Not surprisingly, & nbsp;Dummy Boy & nbsp;works best like loud, stupid fun. Kanye West proves tremendously raging & nbsp; "Kanga," which interpolates A $ AP Rocky's "F *** in" Problems "& Nbsp;and & nbsp;Kelis & # 39; "Milkshake" in just over two minutes. The West and Minaj also appear on "Mama" to reduce the return. Both rappers phones in their verses on woozy, by-the-numbers traps banger and asks the question: What business do these superstars have babysitting and a rapper half of their age? It's either a shameless attempt to piggyback off its commercial hot strip in light of its own last career blunders, or a poorly perceived recommendation of a friend with a & nbsp;controversial track record. Vest and Minaj would both do well to refrain from a rapper who committed himself to the use of a child in a sexual performance and is now in prison for his violent past. They would also do well not to deliver mediocre performances on just mediocre songs.

For all its bluster, & nbsp;Dummy Boy & nbsp;Does not end up with a bang, but a nap on the darkest "Dummy." It's a remix of TrifeDrew "Stuck in Dubai, "but 6ix9ine still only appears & nbsp; in the last 30 seconds of the song. It is located Dummy Boybiggest mistake: 6ix9ine is repeatedly switched off by its employees & nbsp; and sounds like a & nbsp; visitors & nbsp; on his own album. The young rapper tries to share the difference between his worn, streetwise roots and big budget arena rap drama, and replenishes & nbsp; both. & Nbsp;Dummy Boy & nbsp;should be 6ix9ine's commercial and artistic breakthroughs. Instead, it's the least interesting thing about his life right now.

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PHILADELPHIA, PA – SEPTEMBER 01: Tekashi 6ix9ine performs at Rocky Stage today 1 of 2018 Made in America Festival at Benjamin Franklin Parkway on September 1, 2018 in Philadelphia, Pennsylvania. (Photo by Zachary Mazur / FilmMagic)Getty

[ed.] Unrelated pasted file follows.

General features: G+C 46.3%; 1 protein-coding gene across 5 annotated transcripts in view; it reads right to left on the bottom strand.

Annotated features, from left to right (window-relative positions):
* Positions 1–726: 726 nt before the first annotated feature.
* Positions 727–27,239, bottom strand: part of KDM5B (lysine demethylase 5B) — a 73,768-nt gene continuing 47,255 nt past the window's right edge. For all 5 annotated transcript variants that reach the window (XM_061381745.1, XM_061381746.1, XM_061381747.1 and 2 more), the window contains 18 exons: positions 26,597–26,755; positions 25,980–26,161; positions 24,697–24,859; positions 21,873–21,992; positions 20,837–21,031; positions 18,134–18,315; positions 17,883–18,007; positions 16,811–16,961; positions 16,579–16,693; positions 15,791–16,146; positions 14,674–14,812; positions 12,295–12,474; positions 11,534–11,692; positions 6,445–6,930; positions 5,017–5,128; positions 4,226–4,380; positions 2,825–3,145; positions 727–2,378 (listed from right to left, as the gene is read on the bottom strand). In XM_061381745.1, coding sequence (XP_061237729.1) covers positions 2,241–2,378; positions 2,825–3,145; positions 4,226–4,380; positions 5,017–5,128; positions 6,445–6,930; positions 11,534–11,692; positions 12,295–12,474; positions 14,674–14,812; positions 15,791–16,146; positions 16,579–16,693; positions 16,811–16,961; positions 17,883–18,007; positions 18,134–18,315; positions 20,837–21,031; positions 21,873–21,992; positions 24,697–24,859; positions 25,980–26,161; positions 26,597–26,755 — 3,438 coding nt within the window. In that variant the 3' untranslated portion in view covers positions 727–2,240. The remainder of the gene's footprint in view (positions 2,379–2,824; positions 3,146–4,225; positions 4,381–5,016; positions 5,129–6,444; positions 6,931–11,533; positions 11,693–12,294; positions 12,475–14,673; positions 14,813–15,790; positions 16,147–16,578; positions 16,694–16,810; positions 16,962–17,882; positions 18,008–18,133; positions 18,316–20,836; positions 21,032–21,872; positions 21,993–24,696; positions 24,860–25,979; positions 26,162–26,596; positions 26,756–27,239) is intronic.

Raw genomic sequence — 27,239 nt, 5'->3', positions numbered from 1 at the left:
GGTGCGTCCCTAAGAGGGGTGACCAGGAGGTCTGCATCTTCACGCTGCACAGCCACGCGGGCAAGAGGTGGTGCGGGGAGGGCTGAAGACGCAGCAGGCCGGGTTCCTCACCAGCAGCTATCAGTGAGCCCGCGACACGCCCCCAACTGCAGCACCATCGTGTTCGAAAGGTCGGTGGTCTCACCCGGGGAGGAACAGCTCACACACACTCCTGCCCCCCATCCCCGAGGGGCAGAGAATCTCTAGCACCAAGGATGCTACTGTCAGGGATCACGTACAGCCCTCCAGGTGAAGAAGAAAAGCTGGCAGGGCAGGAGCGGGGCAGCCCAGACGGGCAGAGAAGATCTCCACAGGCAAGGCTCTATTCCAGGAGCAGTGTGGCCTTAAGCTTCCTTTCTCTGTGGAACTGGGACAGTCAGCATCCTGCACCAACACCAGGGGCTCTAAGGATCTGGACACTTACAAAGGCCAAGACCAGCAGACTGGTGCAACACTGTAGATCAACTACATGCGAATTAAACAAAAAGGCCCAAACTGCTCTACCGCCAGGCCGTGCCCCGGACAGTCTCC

You can take away his freedom, you can delete his social media privileges, but you can not remove the Tekashi 6ix9ines sense of humor. The 22-year-old Brooklyn rapper-born Daniel Hernandez released his debut studio album, Dummy Boy, on Tuesday (November 27), postponed it because of his 18-year-old arrested arrest and firearms. The rapper, previously identified as part of New York's Nine Trey Blood's gang, comes tantalizingly near to shout out "Tr3yway" on his new album, but he smirkingly seals himself every time, and chooses to throw his mouth about something else.

Dummy Boy coming only nine months after 6ix9ine's debut commercial mixtape, Day69: Graduation Day, and it is clear that he will desperately cross to popstardom. But the rainbow-hard malcontent has not yet achieved this crossover status, and it seems as though he knows it. Consequently, the 34-minute, 13-song Dummy Boy Feels like two separate albums. It is packed with the distorted minimalist beats and red-in-the-face screams that first landed 6ix9ine on the Billboard Hot 100 with its breakout single "Gummo", but it also has several excursions for Auto-Tuned pop rap and polished Latin trap. The result is a scattershot album that sounds on the swing ambitiously, formally and most damaging of all sorts of boring.